Jul 27, 2022 - News

Testimony alleges corruption and dysfunction at Atlanta Penitentiary

A black-and-white photo of the Atlanta's Federal Penitentiary circa 1902 building
Photo: Federal Bureau of Prisons/Agencia Federal de Prisiones, Public domain, via Wikimedia Commons

For nearly a decade, the Atlanta Penitentiary was a hotbed of corruption, misconduct, and dysfunction where rats and roaches roamed, drugs and cell phones flowed freely, and poorly trained guards were slow to respond to inmate suicide attempts.

  • That’s according to testimony Tuesday from former penitentiary staff and a legal advocate to a subcommittee chaired by Sen. Jon Ossoff, along with interviews and internal investigations reviewed by the panel.

Driving the news: Ossoff and Sen. Ron Johnson, a Wisconsin Republican, are calling for changes at the sprawling Federal Bureau of Prisons — a “diseased bureaucracy,” in the words of the Georgia senator — after a 10-month bipartisan probe into the agency’s operations of the southeast Atlanta lock-up.

Flashback: Centered on a 1902 Beaux Arts building, the facility was once the flagship of the federal prison system and has housed notable inmates including Al Capone, Jimmy "The Gent" Burke (made famous by Robert DeNiro in "Goodfellas"), and Carlo Ponzi of Ponzi Scheme fame.

Details: Internal audits and investigations dating to 2014 found guards skipping cell checks, inoperable surveillance cameras and officials failing to provide suicide prevention training, the senator said.

  • Some inmates were "emaciated from lack of nutrition" and lacked access to prescription medication, Ossoff said. Some of the allegations could have violated inmates' constitutional rights.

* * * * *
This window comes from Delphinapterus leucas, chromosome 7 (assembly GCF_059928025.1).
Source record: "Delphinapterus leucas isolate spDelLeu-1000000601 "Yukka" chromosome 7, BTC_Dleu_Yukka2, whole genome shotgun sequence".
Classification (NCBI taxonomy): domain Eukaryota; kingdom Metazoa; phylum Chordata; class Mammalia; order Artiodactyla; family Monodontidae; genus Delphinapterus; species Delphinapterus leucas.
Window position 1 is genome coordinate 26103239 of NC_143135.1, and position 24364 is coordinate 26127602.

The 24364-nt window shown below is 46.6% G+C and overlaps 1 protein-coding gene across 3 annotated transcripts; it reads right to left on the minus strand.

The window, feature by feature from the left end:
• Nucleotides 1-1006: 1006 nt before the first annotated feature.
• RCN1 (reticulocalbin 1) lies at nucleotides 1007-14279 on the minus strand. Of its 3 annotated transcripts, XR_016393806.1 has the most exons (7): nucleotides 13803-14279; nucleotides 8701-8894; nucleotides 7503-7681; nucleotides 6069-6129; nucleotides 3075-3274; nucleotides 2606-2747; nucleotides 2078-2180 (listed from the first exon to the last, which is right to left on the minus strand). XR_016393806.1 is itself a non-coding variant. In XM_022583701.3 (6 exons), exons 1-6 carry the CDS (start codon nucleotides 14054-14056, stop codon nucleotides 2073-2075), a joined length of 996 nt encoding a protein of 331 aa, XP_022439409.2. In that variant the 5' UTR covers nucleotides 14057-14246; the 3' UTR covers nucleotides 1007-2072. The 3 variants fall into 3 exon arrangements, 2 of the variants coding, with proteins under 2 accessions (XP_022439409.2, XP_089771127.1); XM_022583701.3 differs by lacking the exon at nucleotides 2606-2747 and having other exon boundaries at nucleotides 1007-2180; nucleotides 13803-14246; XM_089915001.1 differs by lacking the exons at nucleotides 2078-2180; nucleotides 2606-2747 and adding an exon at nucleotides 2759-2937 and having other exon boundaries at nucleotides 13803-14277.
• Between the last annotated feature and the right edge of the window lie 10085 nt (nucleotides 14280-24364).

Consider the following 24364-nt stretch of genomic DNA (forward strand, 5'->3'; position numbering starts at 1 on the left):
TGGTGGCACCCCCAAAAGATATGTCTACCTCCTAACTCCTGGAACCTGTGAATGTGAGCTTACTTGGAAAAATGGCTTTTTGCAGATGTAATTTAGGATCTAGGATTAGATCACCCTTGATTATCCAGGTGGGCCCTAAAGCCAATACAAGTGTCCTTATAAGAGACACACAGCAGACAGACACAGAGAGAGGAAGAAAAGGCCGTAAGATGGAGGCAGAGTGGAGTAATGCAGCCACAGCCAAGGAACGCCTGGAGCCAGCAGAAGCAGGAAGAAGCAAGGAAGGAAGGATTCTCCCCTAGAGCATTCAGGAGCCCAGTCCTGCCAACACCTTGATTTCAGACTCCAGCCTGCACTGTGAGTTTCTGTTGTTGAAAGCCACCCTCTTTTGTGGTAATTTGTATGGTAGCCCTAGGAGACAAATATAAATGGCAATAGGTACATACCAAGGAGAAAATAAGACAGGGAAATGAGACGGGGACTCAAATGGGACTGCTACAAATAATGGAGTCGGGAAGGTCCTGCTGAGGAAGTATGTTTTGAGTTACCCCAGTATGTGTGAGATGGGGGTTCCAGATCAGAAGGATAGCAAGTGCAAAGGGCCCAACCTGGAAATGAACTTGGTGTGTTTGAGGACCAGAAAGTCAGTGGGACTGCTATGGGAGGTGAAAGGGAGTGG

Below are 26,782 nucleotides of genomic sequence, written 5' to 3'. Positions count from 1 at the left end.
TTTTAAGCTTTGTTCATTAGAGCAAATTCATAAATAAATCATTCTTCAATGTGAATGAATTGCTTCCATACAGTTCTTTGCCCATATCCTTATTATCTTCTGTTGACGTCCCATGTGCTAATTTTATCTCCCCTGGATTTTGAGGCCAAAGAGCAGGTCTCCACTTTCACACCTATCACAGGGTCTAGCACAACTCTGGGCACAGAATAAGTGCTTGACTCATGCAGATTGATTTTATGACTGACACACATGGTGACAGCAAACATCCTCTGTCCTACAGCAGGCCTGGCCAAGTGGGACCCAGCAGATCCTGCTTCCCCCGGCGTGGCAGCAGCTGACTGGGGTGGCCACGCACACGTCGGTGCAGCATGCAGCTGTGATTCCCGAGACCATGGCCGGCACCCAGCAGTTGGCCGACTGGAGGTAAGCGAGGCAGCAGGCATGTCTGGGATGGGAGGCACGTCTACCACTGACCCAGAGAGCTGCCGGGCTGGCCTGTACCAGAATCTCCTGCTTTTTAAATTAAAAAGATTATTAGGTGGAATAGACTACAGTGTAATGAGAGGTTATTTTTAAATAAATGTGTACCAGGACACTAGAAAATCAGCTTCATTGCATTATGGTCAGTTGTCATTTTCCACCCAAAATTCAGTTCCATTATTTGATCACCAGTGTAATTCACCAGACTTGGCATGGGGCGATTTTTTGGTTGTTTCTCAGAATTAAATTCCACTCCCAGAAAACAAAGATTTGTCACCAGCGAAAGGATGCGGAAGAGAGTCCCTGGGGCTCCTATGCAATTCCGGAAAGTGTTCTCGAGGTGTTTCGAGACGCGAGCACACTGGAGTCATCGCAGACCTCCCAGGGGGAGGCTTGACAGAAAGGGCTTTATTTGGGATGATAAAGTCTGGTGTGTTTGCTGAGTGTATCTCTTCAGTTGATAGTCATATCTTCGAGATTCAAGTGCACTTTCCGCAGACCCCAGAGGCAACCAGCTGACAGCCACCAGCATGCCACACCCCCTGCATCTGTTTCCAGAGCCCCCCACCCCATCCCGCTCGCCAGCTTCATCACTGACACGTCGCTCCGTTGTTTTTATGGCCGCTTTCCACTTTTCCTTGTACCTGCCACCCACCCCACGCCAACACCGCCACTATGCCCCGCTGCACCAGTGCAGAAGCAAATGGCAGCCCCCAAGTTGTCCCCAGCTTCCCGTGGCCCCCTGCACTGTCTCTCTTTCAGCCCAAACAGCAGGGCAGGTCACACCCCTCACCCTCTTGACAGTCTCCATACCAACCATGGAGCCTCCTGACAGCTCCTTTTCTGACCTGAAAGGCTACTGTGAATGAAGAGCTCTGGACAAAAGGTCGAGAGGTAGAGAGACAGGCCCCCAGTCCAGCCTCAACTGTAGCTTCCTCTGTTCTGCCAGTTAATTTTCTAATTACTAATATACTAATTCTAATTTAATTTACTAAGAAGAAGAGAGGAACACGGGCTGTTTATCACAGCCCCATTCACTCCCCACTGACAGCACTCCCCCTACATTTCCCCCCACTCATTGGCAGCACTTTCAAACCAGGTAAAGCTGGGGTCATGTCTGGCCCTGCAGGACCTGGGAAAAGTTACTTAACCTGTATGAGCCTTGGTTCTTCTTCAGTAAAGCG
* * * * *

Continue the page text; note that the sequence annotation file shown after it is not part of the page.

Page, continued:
• Erika Ramirez, who joined the penitentiary in 2018 as chief psychologist, and Terri Whitehead, a former jail administrator, said staff called the tolerance of the conditions — physical fights among staff, blatant drug use, and threats to employees — "the Atlanta Way."

The other side: Michael Carvajal, who became director of the Bureau of Prisons in February 2020, said he became aware of the issues this past summer. He reassigned the prison's leadership, reduced the inmate population and ordered repairs to the facility.

  • Carvajal, who in January announced his plans to retire, attributed the long-running issues to leadership not holding line staff accountable and responsible. "The breakdown here is people consciously chose not to follow the [policies]," he said.

The last word: "We're talking about human beings in the custody of the U.S. government," Ossoff said. "It's a disgrace. And for the answer to be 'other people deal with that, I got the report, I don’t remember,' it's completely unacceptable."

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